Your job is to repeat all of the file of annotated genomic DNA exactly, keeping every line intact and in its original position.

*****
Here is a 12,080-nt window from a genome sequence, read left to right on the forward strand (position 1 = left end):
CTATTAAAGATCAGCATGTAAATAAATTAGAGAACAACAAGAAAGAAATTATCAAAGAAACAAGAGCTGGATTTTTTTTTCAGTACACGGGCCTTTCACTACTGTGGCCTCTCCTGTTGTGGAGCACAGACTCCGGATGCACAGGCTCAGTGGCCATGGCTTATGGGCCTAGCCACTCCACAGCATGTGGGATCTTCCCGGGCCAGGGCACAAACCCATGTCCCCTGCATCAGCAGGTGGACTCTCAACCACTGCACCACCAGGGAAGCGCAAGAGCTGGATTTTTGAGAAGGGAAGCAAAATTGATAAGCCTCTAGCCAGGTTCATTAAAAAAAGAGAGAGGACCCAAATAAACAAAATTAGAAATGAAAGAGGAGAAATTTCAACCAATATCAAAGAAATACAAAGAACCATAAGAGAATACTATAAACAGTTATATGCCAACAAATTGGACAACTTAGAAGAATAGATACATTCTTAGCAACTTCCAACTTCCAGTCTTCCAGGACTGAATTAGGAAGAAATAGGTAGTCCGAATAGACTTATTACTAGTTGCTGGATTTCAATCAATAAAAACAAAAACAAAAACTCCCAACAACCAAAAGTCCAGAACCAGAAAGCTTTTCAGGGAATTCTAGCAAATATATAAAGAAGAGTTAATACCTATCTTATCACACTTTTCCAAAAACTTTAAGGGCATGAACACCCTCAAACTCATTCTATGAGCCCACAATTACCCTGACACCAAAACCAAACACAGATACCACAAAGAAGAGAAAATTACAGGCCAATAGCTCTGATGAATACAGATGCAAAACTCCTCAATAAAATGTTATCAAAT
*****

Here is a 12,080-nt window from a genome sequence, read left to right on the forward strand (position 1 = left end):
CTATTAAAGATCAGCATGTAAATAAATTAGAGAACAACAAGAAAGAAATTATCAAAGAAACAAGAGCTGGATTTTTTTTTCAGTACACGGGCCTTTCACTACTGTGGCCTCTCCTGTTGTGGAGCACAGACTCCGGATGCACAGGCTCAGTGGCCATGGCTTATGGGCCTAGCCACTCCACAGCATGTGGGATCTTCCCGGGCCAGGGCACAAACCCATGTCCCCTGCATCAGCAGGTGGACTCTCAACCACTGCACCACCAGGGAAGCGCAAGAGCTGGATTTTTGAGAAGGGAAGCAAAATTGATAAGCCTCTAGCCAGGTTCATTAAAAAAAGAGAGAGGACCCAAATAAACAAAATTAGAAATGAAAGAGGAGAAATTTCAACCAATATCAAAGAAATACAAAGAACCATAAGAGAATACTATAAACAGTTATATGCCAACAAATTGGACAACTTAGAAGAATAGATACATTCTTAGCAACTTCCAACTTCCAGTCTTCCAGGACTGAATTAGGAAGAAATAGGTAGTCCGAATAGACTTATTACTAGTTGCTGGATTTCAATCAATAAAAACAAAAACAAAAACTCCCAACAACCAAAAGTCCAGAACCAGAAAGCTTTTCAGGGAATTCTAGCAAATATATAAAGAAGAGTTAATACCTATCTTATCACACTTTTCCAAAAACTTTAAGGGCATGAACACCCTCAAACTCATTCTATGAGCCCACAATTACCCTGACACCAAAACCAAACACAGATACCACAAAGAAGAGAAAATTACAGGCCAATAGCTCTGATGAATACAGATGCAAAACTCCTCAATAAAATGTTATCAAAT